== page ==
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Wormhole


I touched the cottonwood tree by the small, scraggly garden that occasionally spit up
squat carrots and miserable looking radishes before I boarded the bus with my Canon Standard
Model 35mm to head to the test site. I had carved the word UNIVERSE onto its trunk when I
arrived in Los Alamos because at night, from our bedroom window, the huge tree would merge
seamlessly into the dark and would cause my whimsical mind to imagine plunging into the belly
of violent light that was the night sky.
"The universe in a tree?" mused my husband. He would exhale and rub his pointed chin
with a faraway look. "Definitely. Definitely. A universe in a speck of dust as well."
It had become habit to touch the cottonwood when I left the house. I tended to be
superstitious much to the enormous dislike of my husband.
"To the universe," I exclaimed as the pads of my fingers traced the 'U', for the sky might
catch fire and explode the earth on this very night. "Please God take care of us," I said in a small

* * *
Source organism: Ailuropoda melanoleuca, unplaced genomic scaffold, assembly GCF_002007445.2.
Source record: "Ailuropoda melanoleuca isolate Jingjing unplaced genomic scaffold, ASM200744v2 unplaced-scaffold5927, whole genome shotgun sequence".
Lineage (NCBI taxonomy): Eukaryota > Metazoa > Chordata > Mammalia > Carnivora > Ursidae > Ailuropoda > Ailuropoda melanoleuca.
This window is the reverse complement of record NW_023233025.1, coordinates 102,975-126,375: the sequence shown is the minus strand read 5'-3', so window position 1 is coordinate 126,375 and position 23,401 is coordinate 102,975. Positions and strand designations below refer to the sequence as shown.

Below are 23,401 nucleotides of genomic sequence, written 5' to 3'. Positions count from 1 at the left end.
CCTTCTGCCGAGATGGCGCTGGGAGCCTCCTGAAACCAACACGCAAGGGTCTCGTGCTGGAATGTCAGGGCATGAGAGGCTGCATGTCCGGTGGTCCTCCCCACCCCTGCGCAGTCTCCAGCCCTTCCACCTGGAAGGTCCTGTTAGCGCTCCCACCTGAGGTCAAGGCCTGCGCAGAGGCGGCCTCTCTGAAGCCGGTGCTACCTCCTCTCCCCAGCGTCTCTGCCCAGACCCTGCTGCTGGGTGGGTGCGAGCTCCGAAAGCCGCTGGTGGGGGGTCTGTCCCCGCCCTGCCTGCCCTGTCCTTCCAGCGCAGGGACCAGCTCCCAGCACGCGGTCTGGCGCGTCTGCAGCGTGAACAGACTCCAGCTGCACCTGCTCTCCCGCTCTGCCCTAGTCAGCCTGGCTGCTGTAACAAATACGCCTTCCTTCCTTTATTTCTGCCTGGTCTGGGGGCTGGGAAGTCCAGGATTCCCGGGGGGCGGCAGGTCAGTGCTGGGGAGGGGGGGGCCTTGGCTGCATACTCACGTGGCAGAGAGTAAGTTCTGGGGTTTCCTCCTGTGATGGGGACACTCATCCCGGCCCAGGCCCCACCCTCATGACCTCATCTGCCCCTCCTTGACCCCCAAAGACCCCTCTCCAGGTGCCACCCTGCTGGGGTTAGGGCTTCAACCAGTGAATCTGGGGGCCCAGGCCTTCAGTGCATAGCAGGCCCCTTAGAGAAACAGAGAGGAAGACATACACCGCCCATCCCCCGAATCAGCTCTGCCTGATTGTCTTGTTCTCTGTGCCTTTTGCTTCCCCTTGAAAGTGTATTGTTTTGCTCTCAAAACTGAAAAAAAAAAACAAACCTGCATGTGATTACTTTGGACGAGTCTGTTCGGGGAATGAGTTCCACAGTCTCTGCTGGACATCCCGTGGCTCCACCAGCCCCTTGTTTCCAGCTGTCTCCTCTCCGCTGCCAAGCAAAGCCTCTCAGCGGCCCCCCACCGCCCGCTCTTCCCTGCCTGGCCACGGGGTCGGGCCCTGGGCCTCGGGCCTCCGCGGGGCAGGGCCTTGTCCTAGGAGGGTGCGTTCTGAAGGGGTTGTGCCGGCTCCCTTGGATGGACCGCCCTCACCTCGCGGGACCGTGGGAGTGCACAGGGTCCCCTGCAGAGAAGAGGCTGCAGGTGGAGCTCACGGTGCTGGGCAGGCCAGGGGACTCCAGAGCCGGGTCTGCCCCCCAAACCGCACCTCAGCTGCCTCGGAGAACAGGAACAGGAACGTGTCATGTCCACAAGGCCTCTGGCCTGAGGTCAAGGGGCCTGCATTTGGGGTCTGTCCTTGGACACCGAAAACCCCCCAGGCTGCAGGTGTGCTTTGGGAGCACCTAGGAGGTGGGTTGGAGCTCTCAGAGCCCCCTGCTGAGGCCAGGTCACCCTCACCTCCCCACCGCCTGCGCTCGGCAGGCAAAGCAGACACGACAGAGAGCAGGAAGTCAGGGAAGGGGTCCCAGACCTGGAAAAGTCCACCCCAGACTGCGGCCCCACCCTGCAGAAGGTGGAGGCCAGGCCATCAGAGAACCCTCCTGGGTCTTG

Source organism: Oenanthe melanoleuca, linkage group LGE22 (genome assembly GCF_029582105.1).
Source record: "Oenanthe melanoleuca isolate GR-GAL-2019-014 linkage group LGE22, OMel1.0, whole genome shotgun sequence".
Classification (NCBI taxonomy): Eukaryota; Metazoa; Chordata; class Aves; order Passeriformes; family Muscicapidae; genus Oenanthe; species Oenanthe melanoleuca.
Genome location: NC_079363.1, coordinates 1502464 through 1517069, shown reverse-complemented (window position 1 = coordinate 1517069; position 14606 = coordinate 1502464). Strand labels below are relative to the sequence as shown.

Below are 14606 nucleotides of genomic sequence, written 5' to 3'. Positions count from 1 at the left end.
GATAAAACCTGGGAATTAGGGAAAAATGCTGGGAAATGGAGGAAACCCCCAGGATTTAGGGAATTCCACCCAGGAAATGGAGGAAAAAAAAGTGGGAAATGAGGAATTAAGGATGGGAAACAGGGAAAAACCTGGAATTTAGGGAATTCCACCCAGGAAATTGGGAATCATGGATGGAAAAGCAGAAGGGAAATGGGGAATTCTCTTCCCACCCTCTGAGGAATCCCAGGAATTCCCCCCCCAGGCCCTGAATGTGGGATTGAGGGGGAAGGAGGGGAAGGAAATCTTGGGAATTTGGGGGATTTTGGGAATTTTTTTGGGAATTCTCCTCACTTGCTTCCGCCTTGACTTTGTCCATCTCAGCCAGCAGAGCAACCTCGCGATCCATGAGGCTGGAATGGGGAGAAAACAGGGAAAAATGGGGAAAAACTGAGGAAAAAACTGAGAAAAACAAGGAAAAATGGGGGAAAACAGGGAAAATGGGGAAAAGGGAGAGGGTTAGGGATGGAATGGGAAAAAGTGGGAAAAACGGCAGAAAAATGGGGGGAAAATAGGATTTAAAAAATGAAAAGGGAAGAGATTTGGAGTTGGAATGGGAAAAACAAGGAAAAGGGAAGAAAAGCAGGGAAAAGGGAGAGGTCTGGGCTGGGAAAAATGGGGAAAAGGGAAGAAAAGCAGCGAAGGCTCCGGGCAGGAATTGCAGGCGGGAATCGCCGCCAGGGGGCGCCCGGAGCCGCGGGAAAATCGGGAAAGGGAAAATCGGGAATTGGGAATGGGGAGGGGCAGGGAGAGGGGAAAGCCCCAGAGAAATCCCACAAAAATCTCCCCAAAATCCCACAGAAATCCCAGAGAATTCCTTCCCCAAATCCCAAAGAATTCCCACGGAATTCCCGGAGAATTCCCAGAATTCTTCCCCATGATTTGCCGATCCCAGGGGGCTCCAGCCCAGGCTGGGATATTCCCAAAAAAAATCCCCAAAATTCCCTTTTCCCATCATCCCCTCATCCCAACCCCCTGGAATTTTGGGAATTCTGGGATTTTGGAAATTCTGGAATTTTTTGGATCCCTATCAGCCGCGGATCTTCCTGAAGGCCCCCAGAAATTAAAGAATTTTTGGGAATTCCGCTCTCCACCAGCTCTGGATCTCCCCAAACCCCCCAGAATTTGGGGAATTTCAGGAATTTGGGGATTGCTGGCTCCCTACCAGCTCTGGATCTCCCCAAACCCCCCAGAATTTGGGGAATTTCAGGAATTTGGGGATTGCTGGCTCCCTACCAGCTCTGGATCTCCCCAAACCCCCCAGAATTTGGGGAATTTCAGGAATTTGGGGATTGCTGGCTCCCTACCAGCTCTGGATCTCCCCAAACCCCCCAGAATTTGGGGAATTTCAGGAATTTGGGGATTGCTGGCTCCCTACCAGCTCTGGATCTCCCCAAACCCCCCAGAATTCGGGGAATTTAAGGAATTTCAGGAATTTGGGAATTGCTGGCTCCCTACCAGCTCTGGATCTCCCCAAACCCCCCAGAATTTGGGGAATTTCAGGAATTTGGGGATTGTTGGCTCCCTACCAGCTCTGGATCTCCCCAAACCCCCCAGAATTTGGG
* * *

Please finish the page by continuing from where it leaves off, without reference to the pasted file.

internal voice while I adjusted my camera bag. My husband, Johan, was amazingly perceptive
and sometimes picked off my thoughts as cleanly as a dog ripping meat from a steak bone. He
did not like the mention of a benevolent God that gazed upon us as concernedly as Santa Claus.
God to him was an ambivalent math equation designed to urge us into higher and higher levels of
scientific understanding.
"Maggie, come dear. Let's go." Johan was wearing a leather jacket with a customary,
slender tie in a shade of blue and tugging on his left arm was a small knapsack with a change of
clothes, toiletries, a pack of cards and a silver picture frame that displayed a photo of his parents
and brother standing in front of a pine tree in the Black Forest. Johan was always prepared. In the
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